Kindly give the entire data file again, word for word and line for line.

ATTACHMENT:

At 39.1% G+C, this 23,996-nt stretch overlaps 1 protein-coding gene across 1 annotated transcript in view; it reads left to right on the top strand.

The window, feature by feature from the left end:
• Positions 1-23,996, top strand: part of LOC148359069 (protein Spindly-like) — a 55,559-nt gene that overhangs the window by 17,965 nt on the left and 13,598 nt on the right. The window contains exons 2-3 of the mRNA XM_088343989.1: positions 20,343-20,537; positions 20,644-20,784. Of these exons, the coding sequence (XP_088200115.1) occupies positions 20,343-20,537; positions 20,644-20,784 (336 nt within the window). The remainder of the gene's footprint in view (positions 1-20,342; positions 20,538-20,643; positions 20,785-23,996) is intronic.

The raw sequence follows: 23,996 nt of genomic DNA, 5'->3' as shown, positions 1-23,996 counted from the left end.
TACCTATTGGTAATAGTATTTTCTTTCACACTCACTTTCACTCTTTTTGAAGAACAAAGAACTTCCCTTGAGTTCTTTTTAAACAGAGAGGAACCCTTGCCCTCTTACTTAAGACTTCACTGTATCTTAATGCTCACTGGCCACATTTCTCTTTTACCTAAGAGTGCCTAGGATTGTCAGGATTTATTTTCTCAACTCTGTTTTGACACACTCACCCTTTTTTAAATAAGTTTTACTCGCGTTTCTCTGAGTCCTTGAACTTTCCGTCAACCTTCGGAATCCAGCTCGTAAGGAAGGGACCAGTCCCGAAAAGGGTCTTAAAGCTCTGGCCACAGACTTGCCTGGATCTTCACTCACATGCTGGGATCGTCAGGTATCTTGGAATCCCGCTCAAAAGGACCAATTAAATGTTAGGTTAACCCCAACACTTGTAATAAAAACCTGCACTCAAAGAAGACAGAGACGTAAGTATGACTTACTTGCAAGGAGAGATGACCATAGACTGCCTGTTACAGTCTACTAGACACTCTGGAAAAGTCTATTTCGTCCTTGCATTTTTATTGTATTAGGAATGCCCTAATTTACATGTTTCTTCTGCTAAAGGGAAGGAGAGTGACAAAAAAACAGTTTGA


At 39.1% G+C, this 23,996-nt stretch overlaps 1 protein-coding gene across 1 annotated transcript in view; it reads left to right on the top strand.

The window, feature by feature from the left end:
• Positions 1-23,996, top strand: part of LOC148359069 (protein Spindly-like) — a 55,559-nt gene that overhangs the window by 17,965 nt on the left and 13,598 nt on the right. The window contains exons 2-3 of the mRNA XM_088343989.1: positions 20,343-20,537; positions 20,644-20,784. Of these exons, the coding sequence (XP_088200115.1) occupies positions 20,343-20,537; positions 20,644-20,784 (336 nt within the window). The remainder of the gene's footprint in view (positions 1-20,342; positions 20,538-20,643; positions 20,785-23,996) is intronic.

The raw sequence follows: 23,996 nt of genomic DNA, 5'->3' as shown, positions 1-23,996 counted from the left end.
TACCTATTGGTAATAGTATTTTCTTTCACACTCACTTTCACTCTTTTTGAAGAACAAAGAACTTCCCTTGAGTTCTTTTTAAACAGAGAGGAACCCTTGCCCTCTTACTTAAGACTTCACTGTATCTTAATGCTCACTGGCCACATTTCTCTTTTACCTAAGAGTGCCTAGGATTGTCAGGATTTATTTTCTCAACTCTGTTTTGACACACTCACCCTTTTTTAAATAAGTTTTACTCGCGTTTCTCTGAGTCCTTGAACTTTCCGTCAACCTTCGGAATCCAGCTCGTAAGGAAGGGACCAGTCCCGAAAAGGGTCTTAAAGCTCTGGCCACAGACTTGCCTGGATCTTCACTCACATGCTGGGATCGTCAGGTATCTTGGAATCCCGCTCAAAAGGACCAATTAAATGTTAGGTTAACCCCAACACTTGTAATAAAAACCTGCACTCAAAGAAGACAGAGACGTAAGTATGACTTACTTGCAAGGAGAGATGACCATAGACTGCCTGTTACAGTCTACTAGACACTCTGGAAAAGTCTATTTCGTCCTTGCATTTTTATTGTATTAGGAATGCCCTAATTTACATGTTTCTTCTGCTAAAGGGAAGGAGAGTGACAAAAAAACAGTTTGA